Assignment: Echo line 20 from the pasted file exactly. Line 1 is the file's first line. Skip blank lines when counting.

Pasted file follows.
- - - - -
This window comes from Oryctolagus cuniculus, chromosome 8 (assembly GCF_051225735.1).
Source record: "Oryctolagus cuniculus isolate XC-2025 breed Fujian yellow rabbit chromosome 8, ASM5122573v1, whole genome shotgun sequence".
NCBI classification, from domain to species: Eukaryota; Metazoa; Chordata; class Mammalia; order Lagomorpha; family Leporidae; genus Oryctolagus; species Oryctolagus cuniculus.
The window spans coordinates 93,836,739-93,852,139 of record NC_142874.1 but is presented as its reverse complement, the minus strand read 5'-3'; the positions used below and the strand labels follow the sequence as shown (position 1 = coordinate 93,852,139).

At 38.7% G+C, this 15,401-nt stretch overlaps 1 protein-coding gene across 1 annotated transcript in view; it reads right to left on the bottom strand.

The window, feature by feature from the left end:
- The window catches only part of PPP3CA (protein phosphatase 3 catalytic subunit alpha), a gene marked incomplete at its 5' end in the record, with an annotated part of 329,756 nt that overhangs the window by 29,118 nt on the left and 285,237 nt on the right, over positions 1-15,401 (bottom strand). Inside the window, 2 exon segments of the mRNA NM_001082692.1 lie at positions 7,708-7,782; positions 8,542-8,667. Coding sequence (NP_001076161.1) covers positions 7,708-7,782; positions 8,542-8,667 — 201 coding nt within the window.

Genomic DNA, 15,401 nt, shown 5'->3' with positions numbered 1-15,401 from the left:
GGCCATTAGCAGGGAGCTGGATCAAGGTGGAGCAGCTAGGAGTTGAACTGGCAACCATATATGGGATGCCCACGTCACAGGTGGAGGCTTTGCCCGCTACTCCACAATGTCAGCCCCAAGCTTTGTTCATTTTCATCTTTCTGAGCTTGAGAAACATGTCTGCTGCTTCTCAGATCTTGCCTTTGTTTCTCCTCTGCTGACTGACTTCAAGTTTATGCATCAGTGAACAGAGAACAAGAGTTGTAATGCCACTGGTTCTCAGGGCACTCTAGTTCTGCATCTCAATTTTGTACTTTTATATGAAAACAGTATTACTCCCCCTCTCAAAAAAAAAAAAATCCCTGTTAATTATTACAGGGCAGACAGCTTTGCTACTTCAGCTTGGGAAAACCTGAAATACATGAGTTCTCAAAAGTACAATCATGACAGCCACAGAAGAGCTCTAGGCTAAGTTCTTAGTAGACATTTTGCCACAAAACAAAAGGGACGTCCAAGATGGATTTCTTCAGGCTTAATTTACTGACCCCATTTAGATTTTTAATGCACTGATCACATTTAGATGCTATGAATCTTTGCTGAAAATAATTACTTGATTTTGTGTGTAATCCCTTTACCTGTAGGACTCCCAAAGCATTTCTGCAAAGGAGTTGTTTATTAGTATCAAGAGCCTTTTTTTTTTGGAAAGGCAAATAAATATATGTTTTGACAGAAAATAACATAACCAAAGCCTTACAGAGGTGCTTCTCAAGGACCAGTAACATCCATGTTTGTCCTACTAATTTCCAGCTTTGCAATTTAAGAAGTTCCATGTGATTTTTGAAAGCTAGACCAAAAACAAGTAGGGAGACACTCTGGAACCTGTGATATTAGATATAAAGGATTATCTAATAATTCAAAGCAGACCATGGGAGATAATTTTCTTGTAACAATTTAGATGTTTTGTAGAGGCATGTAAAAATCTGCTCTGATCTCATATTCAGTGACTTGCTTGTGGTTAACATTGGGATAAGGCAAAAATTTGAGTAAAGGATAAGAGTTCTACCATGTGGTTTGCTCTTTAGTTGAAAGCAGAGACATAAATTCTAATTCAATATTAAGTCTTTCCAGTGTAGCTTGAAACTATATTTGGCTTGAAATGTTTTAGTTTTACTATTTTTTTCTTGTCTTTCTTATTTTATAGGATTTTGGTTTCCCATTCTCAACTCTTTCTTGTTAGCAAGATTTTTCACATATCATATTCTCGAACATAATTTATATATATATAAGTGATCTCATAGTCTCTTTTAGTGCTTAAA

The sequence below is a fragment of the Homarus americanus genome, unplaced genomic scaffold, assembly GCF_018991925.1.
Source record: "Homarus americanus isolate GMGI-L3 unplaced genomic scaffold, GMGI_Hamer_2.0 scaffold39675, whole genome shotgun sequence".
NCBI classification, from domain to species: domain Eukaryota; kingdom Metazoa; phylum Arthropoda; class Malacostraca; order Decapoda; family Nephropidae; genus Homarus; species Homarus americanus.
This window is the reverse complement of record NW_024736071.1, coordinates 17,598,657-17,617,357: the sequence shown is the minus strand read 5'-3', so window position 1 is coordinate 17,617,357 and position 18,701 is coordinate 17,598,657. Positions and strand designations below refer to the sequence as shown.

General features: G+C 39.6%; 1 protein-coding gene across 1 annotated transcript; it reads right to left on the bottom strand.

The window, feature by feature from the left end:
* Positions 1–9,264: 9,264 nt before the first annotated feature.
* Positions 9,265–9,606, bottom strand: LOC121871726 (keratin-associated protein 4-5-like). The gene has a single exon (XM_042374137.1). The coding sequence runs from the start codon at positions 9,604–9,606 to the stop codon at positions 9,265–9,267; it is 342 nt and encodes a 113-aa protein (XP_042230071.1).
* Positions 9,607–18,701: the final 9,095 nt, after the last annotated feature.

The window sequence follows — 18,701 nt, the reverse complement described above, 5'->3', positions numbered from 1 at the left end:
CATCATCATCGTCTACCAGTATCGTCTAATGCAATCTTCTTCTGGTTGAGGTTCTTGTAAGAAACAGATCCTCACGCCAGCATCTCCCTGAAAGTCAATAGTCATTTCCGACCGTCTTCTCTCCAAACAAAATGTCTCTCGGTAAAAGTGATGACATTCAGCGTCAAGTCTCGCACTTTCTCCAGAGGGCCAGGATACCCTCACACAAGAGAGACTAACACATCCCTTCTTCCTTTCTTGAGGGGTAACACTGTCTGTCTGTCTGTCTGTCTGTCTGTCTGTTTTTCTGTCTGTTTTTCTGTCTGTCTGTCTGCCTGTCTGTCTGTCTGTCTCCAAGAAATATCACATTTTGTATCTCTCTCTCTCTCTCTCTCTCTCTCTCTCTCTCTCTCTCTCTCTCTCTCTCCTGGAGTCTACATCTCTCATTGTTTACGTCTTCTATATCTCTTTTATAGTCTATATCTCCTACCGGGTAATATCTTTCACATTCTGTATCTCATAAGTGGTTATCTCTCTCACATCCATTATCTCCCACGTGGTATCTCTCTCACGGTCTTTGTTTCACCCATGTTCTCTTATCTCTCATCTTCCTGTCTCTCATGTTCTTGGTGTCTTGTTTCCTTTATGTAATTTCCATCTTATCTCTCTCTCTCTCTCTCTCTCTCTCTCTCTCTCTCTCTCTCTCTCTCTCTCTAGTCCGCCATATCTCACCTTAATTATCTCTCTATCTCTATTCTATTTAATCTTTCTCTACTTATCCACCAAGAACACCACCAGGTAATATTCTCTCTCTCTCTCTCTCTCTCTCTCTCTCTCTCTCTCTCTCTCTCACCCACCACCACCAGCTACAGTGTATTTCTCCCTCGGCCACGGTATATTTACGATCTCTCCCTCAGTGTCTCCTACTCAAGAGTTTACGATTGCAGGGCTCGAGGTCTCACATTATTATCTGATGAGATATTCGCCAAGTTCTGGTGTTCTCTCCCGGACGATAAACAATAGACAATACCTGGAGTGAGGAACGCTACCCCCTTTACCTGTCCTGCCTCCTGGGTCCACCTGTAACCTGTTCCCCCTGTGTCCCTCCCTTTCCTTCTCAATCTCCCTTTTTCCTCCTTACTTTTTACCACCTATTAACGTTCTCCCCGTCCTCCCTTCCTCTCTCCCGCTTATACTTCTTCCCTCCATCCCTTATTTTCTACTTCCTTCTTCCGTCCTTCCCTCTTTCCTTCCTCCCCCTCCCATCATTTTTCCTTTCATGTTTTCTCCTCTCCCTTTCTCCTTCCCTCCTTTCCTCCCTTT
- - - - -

CATCATCATCGTCTACCAGTATCGTCTAATGCAATCTTCTTCTGGTTGAGGTTCTTGTAAGAAACAGATCCTCACGCCAGCATCTCCCTGAAAGTCAATAGTCATTTCCGACCGTCTTCTCTCCAAACAAAATGTCTCTCGGTAAAAGTGATGACATTCAGCGTCAAGTCTCGCACTTTCTCCAGAGGGCCAGGATACCCTCACACAAGAGAGACTAACACATCCCTTCTTCCTTTCTTGAGGGGTAACACTGTCTGTCTGTCTGTCTGTCTGTCTGTCTGTTTTTCTGTCTGTTTTTCTGTCTGTCTGTCTGCCTGTCTGTCTGTCTGTCTCCAAGAAATATCACATTTTGTATCTCTCTCTCTCTCTCTCTCTCTCTCTCTCTCTCTCTCTCTCTCTCTCTCTCCTGGAGTCTACATCTCTCATTGTTTACGTCTTCTATATCTCTTTTATAGTCTATATCTCCTACCGGGTAATATCTTTCACATTCTGTATCTCATAAGTGGTTATCTCTCTCACATCCATTATCTCCCACGTGGTATCTCTCTCACGGTCTTTGTTTCACCCATGTTCTCTTATCTCTCATCTTCCTGTCTCTCATGTTCTTGGTGTCTTGTTTCCTTTATGTAATTTCCATCTTATCTCTCTCTCTCTCTCTCTCTCTCTCTCTCTCTCTCTCTCTCTCTCTCTCTCTAGTCCGCCATATCTCACCTTAATTATCTCTCTATCTCTATTCTATTTAATCTTTCTCTACTTATCCACCAAGAACACCACCAGGTAATATTCTCTCTCTCTCTCTCTCTCTCTCTCTCTCTCTCTCTCTCTCTCTCACCCACCACCACCAGCTACAGTGTATTTCTCCCTCGGCCACGGTATATTTACGATCTCTCCCTCAGTGTCTCCTACTCAAGAGTTTACGATTGCAGGGCTCGAGGTCTCACATTATTATCTGATGAGATATTCGCCAAGTTCTGGTGTTCTCTCCCGGACGATAAACAATAGACAATACCTGGAGTGAGGAACGCTACCCCCTTTACCTGTCCTGCCTCCTGGGTCCACCTGTAACCTGTTCCCCCTGTGTCCCTCCCTTTCCTTCTCAATCTCCCTTTTTCCTCCTTACTTTTTACCACCTATTAACGTTCTCCCCGTCCTCCCTTCCTCTCTCCCGCTTATACTTCTTCCCTCCATCCCTTATTTTCTACTTCCTTCTTCCGTCCTTCCCTCTTTCCTTCCTCCCCCTCCCATCATTTTTCCTTTCATGTTTTCTCCTCTCCCTTTCTCCTTCCCTCCTTTCCTCCCTTT